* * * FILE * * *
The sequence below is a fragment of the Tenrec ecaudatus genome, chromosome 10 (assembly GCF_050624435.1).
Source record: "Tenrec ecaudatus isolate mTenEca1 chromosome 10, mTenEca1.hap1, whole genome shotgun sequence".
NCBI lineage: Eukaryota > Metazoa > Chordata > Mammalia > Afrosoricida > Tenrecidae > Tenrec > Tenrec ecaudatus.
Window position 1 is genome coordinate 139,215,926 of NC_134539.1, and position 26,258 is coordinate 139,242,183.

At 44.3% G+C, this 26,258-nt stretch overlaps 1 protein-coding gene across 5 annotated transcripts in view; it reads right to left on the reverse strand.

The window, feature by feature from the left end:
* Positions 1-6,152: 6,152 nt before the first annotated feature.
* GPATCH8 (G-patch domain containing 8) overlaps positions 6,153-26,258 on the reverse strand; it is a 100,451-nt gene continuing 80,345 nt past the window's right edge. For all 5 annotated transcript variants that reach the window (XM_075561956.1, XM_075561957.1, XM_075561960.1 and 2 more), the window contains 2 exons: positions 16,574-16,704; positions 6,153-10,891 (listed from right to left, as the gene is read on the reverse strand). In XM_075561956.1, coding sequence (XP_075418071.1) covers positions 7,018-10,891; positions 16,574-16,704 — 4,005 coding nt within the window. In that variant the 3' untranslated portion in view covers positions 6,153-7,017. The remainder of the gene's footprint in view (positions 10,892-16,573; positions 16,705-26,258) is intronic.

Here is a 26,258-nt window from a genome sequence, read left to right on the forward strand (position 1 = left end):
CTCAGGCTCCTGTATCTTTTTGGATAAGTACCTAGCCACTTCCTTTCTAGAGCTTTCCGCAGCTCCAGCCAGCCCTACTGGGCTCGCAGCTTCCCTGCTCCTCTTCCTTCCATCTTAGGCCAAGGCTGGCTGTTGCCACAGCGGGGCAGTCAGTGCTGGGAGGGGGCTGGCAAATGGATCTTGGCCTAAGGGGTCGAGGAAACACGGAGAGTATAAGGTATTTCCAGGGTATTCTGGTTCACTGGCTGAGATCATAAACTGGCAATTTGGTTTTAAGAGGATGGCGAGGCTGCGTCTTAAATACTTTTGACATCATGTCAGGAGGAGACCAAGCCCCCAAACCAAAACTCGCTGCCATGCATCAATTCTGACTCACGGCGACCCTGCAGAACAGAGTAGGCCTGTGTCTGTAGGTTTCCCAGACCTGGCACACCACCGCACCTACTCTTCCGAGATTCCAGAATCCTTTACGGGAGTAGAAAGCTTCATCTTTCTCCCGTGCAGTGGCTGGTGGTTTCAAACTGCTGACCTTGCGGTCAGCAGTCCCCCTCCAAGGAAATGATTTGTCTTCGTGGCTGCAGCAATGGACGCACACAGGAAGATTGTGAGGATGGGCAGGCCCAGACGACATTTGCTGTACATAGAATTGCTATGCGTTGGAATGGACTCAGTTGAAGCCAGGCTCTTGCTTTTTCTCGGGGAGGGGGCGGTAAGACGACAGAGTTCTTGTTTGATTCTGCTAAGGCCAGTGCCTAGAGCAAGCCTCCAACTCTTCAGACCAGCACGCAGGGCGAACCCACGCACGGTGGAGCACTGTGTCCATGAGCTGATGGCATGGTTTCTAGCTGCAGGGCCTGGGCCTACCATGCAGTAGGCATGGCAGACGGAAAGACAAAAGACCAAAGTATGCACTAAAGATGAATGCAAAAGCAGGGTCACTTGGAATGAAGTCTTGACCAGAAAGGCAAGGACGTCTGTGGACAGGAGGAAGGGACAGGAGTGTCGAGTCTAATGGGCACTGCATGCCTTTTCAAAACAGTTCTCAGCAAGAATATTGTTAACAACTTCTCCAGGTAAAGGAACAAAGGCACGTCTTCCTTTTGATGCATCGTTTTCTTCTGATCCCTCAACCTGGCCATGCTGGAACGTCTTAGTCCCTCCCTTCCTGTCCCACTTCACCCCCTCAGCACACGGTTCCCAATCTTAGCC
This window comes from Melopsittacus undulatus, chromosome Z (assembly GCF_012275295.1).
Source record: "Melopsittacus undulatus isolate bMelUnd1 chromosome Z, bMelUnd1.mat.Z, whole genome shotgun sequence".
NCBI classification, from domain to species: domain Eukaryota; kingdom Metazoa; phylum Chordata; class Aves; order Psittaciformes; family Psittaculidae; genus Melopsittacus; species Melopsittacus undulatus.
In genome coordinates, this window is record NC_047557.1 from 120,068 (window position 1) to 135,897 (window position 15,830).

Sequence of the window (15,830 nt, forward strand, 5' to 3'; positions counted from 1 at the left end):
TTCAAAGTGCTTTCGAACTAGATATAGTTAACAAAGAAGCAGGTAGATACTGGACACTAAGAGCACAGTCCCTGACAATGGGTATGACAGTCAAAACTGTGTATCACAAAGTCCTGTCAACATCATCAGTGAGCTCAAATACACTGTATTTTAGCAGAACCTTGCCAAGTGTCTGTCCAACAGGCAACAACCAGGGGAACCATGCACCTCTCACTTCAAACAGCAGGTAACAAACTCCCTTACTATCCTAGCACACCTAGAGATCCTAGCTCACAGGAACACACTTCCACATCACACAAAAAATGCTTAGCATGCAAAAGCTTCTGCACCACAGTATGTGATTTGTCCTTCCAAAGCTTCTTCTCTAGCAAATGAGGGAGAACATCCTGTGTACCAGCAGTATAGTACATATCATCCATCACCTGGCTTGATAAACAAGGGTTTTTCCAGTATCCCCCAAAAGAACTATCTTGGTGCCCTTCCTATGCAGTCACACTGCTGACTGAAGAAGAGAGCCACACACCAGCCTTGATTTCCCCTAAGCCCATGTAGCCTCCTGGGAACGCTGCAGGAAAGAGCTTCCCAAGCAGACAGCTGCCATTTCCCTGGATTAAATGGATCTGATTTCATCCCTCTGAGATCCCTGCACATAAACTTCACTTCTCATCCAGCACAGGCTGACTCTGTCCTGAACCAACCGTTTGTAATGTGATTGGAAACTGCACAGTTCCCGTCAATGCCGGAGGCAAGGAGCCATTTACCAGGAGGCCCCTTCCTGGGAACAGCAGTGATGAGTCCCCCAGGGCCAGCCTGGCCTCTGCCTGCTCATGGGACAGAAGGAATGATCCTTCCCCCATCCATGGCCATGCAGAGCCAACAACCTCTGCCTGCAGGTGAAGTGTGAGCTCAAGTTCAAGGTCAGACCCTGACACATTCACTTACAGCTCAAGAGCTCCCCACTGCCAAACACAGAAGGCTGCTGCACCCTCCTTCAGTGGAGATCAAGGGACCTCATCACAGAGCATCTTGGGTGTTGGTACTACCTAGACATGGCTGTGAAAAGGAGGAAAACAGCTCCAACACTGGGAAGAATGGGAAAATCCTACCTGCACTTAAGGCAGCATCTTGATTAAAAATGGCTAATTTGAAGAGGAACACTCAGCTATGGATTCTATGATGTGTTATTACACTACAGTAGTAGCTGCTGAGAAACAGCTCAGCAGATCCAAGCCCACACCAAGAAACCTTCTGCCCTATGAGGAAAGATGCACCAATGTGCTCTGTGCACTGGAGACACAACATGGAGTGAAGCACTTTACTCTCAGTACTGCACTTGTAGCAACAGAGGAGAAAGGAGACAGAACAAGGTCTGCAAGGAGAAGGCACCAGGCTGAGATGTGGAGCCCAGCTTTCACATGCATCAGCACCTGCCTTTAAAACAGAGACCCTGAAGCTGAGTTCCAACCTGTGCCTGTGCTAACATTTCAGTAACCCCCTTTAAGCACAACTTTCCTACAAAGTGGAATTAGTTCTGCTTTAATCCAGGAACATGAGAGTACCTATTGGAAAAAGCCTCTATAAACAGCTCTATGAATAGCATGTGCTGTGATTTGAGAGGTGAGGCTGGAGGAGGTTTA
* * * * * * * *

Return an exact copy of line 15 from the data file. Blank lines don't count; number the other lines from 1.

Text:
Sequence of the window (15,830 nt, forward strand, 5' to 3'; positions counted from 1 at the left end):